Thursday, May 17, 2007
Kurt in German
In August (or thereabouts) I shall make my debut on the German-language page. No, I haven't suddenly become expert in the language of my fathers: I actually wrote this piece in English and it has been translated, tenderly and with suitable Gänzlische esprit, by my friend Kevin, who is the editor of the book 'Glitter and be Gay'.
In this book, too, I make my debut as an 'elder statesman' and an 'eminence grise'. Gone are the days when I was a 'young wolf' leading the pack in the compiling of musical theatre histories. Kevin and Christophe are, in the 21st century, the future of the world in which I made my career, and I am enjoying myself immensely being, now, the venerable one who is asked to write sage Introductions instead of vast volumes.
This Introduction, I have to admit, is not exactly 'sage'. You will see - even if you don't read German - that the book is about Homosexuality and Operette. Chuckle. No wonder Kevin asked me to be his 'expert'. But it's the sort of subject which could provoke, in hands other than those of the likes of Herr Clarke, some frightfully Kraft-Ebbische and learned theorisings. Not the Gänzl style at all. Never has been, much to the disdain and horror of certain professorial postureres. Those adepts of the footnote.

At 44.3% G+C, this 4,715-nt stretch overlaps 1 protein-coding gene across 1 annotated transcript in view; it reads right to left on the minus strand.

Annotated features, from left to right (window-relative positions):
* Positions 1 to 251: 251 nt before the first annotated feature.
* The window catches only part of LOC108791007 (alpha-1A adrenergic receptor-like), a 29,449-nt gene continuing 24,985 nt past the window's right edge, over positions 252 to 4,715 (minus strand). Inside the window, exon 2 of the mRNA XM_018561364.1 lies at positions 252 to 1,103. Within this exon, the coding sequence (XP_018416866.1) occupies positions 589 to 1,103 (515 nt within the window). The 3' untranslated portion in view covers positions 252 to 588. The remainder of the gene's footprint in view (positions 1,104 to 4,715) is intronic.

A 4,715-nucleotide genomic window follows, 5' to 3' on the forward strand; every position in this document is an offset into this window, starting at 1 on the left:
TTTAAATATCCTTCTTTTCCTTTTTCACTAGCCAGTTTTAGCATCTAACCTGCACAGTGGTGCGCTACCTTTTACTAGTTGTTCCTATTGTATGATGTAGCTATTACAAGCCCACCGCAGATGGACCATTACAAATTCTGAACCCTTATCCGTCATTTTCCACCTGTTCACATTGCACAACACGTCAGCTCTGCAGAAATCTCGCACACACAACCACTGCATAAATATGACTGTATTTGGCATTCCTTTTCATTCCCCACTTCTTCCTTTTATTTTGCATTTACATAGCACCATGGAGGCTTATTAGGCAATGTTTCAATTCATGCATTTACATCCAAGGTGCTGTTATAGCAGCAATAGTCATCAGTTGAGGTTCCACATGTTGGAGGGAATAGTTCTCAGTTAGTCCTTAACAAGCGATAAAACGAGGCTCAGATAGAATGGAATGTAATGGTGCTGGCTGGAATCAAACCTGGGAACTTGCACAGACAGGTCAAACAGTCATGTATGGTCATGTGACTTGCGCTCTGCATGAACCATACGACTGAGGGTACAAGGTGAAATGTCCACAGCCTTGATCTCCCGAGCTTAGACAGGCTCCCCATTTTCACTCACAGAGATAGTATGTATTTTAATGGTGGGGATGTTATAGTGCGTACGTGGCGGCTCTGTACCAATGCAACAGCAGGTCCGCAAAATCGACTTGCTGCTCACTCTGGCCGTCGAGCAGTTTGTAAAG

So my little piece for 'Glitter and be Gay' is, shall we say, in good humour ... a tiny case history of two almost modern musical theatre gentlemen, by names Ian and Kurt, who were, shall we say, more gay than glittering. Whose love for the musical theatre wasn't that of the clichéd 'glamourverliebten Schwulen'.
And if you don't know what that means, buy the book. It is going to be full of good things. And the introduction isn't bad either.